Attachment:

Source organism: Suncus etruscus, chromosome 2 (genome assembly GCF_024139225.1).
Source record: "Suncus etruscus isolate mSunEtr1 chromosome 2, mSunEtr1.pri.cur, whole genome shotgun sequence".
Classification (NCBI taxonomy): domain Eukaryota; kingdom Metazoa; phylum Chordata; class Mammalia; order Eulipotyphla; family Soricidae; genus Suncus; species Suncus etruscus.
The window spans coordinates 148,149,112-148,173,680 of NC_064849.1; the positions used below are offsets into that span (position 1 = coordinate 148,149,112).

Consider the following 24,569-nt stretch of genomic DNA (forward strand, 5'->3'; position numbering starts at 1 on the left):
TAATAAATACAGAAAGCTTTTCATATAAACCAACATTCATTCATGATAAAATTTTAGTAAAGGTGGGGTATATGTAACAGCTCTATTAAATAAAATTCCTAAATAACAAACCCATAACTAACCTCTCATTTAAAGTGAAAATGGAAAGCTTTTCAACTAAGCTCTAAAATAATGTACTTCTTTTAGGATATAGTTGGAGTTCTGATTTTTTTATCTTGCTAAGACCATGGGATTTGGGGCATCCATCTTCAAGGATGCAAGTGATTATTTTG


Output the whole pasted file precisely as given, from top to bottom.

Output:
Source organism: Suncus etruscus, chromosome 2 (genome assembly GCF_024139225.1).
Source record: "Suncus etruscus isolate mSunEtr1 chromosome 2, mSunEtr1.pri.cur, whole genome shotgun sequence".
Classification (NCBI taxonomy): domain Eukaryota; kingdom Metazoa; phylum Chordata; class Mammalia; order Eulipotyphla; family Soricidae; genus Suncus; species Suncus etruscus.
The window spans coordinates 148,149,112-148,173,680 of NC_064849.1; the positions used below are offsets into that span (position 1 = coordinate 148,149,112).

Consider the following 24,569-nt stretch of genomic DNA (forward strand, 5'->3'; position numbering starts at 1 on the left):
TAATAAATACAGAAAGCTTTTCATATAAACCAACATTCATTCATGATAAAATTTTAGTAAAGGTGGGGTATATGTAACAGCTCTATTAAATAAAATTCCTAAATAACAAACCCATAACTAACCTCTCATTTAAAGTGAAAATGGAAAGCTTTTCAACTAAGCTCTAAAATAATGTACTTCTTTTAGGATATAGTTGGAGTTCTGATTTTTTTATCTTGCTAAGACCATGGGATTTGGGGCATCCATCTTCAAGGATGCAAGTGATTATTTTG